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Dilbert and the financial advisor sit at the table. The advisor says as Dilbert reads a brochure, "That's our new 'Strategic Diversification Fund.'" The man continues, "Our lawyers put your money in little bags, then we have trained dogs bury them around town." Dilbert asks, "Do they bury the bags or the lawyers?" The advisor replies, "We've tried it both ways."
Dilbert says to Dogbert, "I invested all of my money in stock options." Dogbert asks, "What's an option?" Dilbert explains, "It's complicated . . . Basically, you give your money to a stock broker and he buys nice things for his family." Dilbert asks, "Do you have any snide comments?" Dogbert replies, "No, you took all the fun out of it."
Dilbert sits at his desk. Dogbert asks, "Am I wrong or did you tell me you invested all of your money in stock options for a company called Zymed?" Dogbert continues, "The radio says the stock price tripled on takeover rumors. You just made about ten million dollars." Dogbert continues, "But they say money can't buy happiness." Dilbert replies, "Apparently 'they' are idiots."
Dilbert says to Dogbert, "I'm going to work like a regular guy even though I just made a fortune in the stock market." Dilbert continues, "That's because I still want to be a useful and contributing member of society." Dilbert continues, "And of course, the workplace is the second most satisfying place to gloat." Dogbert asks, "Are you done here yet?"
Dilbert and Dogbert walk outdoors. Dilbert says, "I can't help thinking that my new wealth will lead to tragedy." Dilbert continues, "It seems like rich people always have horrible tragedies." Dogbert asks, "Like what?" There is a flash of lightning. Dilbert's clothes have been burned and his body is charred. Dilbert replies, ". . . Like being struck by lightning on a clear day." Dogbert points to the sky and shouts, "Incoming meteor!!"
Dilbert sits in his chair and Dogbert sits on the hassock. Dilbert's head is bandaged and his arm is in a sling. Dilbert says, "I've had nothing but tragedy since making a fortune in the stock market." Dilbert continues, "Sometimes, Dogbert, it seems like our lives have preset balances of joy and pain; when one gets too high the other kicks in to compensate." Dilbert continues, "But through it all, I always have you, my friend." Dogbert replies, "At least until my good luck kicks in."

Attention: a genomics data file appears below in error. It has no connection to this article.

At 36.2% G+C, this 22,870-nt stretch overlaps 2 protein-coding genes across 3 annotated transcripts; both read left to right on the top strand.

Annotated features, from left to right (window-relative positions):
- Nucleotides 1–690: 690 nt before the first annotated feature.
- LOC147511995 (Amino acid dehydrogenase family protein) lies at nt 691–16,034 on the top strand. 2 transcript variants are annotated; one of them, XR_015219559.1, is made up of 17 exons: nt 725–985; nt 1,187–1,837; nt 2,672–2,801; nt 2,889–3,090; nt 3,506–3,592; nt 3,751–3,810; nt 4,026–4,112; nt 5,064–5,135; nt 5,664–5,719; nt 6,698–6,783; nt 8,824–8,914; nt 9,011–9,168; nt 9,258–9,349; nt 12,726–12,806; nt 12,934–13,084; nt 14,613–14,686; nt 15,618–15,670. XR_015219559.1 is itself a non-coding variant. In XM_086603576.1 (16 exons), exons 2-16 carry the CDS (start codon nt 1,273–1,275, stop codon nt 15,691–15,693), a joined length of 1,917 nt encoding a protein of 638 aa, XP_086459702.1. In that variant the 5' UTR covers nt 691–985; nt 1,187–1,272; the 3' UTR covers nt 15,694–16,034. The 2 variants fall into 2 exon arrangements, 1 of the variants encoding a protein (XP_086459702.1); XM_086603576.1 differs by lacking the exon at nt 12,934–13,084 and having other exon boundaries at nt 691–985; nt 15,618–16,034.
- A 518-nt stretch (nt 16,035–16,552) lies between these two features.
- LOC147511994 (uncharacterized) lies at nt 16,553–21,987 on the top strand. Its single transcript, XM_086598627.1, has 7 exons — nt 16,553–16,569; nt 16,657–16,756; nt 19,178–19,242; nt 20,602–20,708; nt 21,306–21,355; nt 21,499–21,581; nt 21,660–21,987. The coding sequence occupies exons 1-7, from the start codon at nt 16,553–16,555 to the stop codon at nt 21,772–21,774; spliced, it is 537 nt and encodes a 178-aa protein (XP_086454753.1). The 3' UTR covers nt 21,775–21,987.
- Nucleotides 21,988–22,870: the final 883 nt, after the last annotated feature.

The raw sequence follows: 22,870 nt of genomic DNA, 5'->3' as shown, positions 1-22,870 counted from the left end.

Dilbert and a woman sit at a table in a restaurant. Dilbert says, "Gee, Mary, you weren't willing to date me BEFORE I made millions in the stock market." Dilbert continues, "I'm afraid you see me as just a big, talking wallet." Mary replies, "You're much more than that." Mary says, "For example, you also wear thick glasses." Dilbert says angrily, "Too little, too late."
Dilbert says to the garbage man, "I've been miserable since I made my fortune in the stock market . . ." The garbage man replies, "It's the 'Law of Found Money.' Nature won't allow us to keep money we find on the ground or win by chance. Don't resist; let your intuition guide you." Dilbert stands in a computer retail store writing a check. He asks the salesclerk, "This comes with a color monitor, right?" The salesperson stands in front of a supercomputer labeled, "Gray 9. Only $10,000,000."
Dilbert says to Dogbert, "I spent my entire fortune to buy this supercomputer." Dogbert asks, "What does it do?" Dilbert replies, "It can calculate the value of pi to about a jillion decimal places . . ." Dilbert continues, "A lot of people TALK about the areas of circles, but I'm DOING something about it."
Dogbert and Dilbert walk through the park. Dilbert says, "Hey, that's Miss Mulput, my old fourth grade teacher." Dilbert says, "Hi, Miss Mulput! Do you remember me - Dilbert?" Miss Mulput replies, "No." Dilbert says, "You used to make me write on the board a thousand times 'I will not be homely in class.'" Miss Mulput replies, "Oh, yeah. That was a good one." Dilbert says, "At the time it seemed like pretty strict punishment for chewing gum." Dilbert continues, "But that experience made me what I am today . . ." Dilbert continues, "An angry adult, obsessed with thoughts of revenge." Dilbert says, "You know, Miss 'Molepit,' if my dog had your face I'd shave his hiney and make him walk backward." Dogbert says, "Leave me out of this."